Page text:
Self-Guided Tour: The Work of Revolution in Cambridge

Laundresses at a Revolutionary Army camp, circa 1780.

Introduction For many, the first image that comes to mind when thinking of Cambridge during the Revolutionary Era is that of General George Washington taking command of the Continental Army on Cambridge Common in July of 1775, under what would come to be known as the Washington Elm. Although we now know that this tale…

Read More

Black History in Action for Cambridgeport

Black History in Action for Cambridgeport is a non-profit focused on promoting culture, historical understanding, and education for all, and preserving the community service legacy of St. Augustine’s African Orthodox Church, a historically Black Church and neighborhood center for reparative and restorative justice, refuge, healing, and the reclamation and honoring of the community’s stories and…

Read More

Early Black Cambridge Resource Hub

Lit up bottle tree grove with blue bottles against a twilight blue sky, with a building in the background

Are you interested in learning more about the history of race, slavery, and African American life in the Cambridge area? This guide highlights many of the resources available that touch on these topics, including primary, secondary, and public-facing sources (such as self-guided tours and websites). While this hub is focused on material related to the…

Read More

Self-Guided Tour: Women Activists of Riverside 50 Years After Suffrage

Stop 1: Begin the tour in Central Square With the passage of the 19th Amendment one hundred years ago this past August (2020), American women won the right to vote. Rather than a culmination, this event marked the beginning of a long fight for equal treatment and equity that is still far from over. Fifty…

Read More

“The Absolute Majority of the Population”: Women in Twentieth-Century Cambridge

This article was originally published as a chapter in Cambridge in the Twentieth Century, edited by Daphne Abeel, Cambridge Historical Society, 2007.  Inspired by Cambridge Historical Society’s 2020 theme—Who are Cambridge Women?—the author, Eva Moseley, has reviewed the manuscript and made a few updates which are noted in the text that follows. “The Absolute Majority…

Read More

Some Aspects of the East Cambridge Story

By John W. Wood, 1956 “This paper gives a totally inadequate account of an appealingly picturesque and colorful neighborhood, the area that might have been a slum and isn’t, the step-child of the University City. “ For some reason, the local history of East Cambridge has been almost completely neglected. It is a little hard…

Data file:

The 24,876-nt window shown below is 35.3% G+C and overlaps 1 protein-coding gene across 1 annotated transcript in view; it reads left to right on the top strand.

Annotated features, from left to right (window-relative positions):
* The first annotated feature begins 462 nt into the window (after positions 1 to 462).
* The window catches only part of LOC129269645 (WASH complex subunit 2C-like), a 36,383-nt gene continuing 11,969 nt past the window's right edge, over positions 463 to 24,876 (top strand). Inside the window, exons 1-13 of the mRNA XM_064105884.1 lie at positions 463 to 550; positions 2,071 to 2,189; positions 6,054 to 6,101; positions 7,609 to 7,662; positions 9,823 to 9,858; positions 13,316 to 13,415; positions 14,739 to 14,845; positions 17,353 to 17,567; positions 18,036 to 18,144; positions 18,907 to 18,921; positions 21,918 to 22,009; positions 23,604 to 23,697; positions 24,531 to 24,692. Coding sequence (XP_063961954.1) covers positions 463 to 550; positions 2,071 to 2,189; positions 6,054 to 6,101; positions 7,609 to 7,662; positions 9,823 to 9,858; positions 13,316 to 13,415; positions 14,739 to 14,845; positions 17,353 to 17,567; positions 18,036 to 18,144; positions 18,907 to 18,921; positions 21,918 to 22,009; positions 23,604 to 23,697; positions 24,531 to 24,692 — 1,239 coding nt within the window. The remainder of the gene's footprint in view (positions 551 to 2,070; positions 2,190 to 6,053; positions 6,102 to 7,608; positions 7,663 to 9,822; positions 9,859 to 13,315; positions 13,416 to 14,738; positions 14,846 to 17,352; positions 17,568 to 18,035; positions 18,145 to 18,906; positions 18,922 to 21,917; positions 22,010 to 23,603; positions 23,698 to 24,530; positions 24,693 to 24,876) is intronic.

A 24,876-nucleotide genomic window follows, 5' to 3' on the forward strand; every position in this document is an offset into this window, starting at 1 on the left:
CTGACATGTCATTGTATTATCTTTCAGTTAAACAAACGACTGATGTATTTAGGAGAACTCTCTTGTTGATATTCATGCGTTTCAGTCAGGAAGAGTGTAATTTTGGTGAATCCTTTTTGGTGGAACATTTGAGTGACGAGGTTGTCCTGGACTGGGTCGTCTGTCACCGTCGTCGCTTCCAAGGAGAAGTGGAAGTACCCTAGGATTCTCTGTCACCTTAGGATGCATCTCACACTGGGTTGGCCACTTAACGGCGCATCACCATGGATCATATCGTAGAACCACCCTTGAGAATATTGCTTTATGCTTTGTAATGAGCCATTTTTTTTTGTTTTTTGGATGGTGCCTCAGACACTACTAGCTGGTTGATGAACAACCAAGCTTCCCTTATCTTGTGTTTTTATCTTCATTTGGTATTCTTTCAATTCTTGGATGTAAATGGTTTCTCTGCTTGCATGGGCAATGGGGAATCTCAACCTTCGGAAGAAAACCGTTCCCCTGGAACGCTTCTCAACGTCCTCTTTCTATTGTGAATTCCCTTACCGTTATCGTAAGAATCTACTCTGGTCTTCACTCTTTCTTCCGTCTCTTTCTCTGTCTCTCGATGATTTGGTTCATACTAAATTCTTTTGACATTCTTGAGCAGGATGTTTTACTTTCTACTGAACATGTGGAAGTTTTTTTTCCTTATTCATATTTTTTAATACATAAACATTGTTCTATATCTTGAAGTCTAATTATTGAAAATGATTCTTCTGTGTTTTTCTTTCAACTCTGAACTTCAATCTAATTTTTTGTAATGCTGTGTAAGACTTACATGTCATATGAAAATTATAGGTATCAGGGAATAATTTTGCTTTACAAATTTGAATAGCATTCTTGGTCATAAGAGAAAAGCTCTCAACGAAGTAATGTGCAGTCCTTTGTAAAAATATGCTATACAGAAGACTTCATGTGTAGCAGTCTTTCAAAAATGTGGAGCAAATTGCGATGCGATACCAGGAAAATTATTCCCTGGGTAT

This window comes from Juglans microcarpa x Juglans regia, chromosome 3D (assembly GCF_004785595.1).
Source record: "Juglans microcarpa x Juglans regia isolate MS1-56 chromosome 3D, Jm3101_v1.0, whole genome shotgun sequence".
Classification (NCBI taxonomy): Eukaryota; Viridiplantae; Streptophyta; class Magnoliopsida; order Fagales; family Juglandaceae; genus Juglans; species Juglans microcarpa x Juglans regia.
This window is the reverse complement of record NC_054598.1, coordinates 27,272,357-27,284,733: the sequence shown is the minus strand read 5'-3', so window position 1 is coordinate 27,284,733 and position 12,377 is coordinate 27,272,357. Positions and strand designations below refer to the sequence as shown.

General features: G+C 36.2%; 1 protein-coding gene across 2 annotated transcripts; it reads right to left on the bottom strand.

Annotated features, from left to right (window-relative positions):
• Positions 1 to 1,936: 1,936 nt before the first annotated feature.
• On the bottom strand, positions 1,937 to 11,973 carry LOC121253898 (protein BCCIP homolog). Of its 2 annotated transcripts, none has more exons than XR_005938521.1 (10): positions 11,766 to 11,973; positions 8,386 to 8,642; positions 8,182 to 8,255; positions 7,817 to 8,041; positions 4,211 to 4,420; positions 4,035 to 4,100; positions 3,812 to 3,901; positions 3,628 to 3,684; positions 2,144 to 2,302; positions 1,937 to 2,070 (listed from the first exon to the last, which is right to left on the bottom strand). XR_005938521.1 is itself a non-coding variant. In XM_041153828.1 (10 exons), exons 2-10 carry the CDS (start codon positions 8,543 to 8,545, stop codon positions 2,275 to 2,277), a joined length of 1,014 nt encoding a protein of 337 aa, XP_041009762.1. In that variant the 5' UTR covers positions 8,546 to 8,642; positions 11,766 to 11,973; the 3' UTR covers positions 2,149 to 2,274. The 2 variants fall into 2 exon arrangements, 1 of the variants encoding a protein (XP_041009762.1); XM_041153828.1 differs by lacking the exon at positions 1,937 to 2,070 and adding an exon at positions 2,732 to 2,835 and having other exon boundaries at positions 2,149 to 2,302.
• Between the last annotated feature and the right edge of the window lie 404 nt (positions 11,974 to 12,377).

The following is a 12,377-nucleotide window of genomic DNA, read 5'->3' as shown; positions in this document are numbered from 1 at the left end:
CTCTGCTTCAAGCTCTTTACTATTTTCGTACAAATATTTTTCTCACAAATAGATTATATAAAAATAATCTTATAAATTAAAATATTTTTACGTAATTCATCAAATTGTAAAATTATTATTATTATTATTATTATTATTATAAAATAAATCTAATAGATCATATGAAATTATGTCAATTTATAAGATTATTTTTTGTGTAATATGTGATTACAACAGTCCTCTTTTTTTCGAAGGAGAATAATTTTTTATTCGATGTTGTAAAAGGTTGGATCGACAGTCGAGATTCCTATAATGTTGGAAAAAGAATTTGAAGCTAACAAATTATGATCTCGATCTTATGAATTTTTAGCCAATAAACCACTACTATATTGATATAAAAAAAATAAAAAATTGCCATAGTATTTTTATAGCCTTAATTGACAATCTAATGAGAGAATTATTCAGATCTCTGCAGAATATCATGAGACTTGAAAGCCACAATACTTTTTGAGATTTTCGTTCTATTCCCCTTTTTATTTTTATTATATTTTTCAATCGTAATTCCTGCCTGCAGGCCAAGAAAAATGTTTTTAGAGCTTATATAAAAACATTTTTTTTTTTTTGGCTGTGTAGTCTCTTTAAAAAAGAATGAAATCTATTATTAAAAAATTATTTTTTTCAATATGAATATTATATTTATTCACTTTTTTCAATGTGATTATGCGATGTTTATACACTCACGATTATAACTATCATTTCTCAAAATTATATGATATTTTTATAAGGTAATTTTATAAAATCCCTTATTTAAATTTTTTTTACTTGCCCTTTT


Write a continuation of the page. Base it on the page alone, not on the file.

Read More

Founding of the First Church in Cambridge

Address of Alexander McKenzie [at the celebration of the Two Hundred and Seventy-fifth Anniversary of the Founding of Cambridge, 1905]   On February 1, 1636, O. S., the First Church in Cambridge was formed. This was the eleventh church in Massachusetts. The first church under Hooker and Stone was about to remove to Connecticut, but…

Read More

On A Certain Deplorable Tendency Among The Most Respectable Members Of The Community To Abstain From Church-going— As Observed In The Year 1796 (Part One of Two)

By Prescott Evarts, 1922 There has recently come into the possession of the Cambridge Historical Society, as a gift from Rev. Henry Wilder Foote, a copy of “An Address to the Public from the Ministers of the Association in and about Cambridge, at their stated meeting on the second Tuesday in October, 1796.” The first…

Read More

SWEDENBORG CHAPEL: Living history

by Ruth Hobeika, 2017 “Planting community” is how the century-old Swedenborg Chapel’s Reverend Sage Cole describes a year-long outreach set to launch in January, joining visions from opposite sides of the country. Anna Woofenden – currently a visiting consultant – is exploring the question of what it means to be a church today, when so…

Read More

How the First Parish Church in Cambridge Got a New Meetinghouse

By Frederick Robinson Read January 26th, 1927 AS YOU ALL doubtless know, the first settlement of Watertown was made in the Mount Auburn and Brattle Street district which was adjacent to the River landing where Sir Richard Salton-stall and his party unloaded their goods in July, 1630. The first settlers each had a farm in…

Read More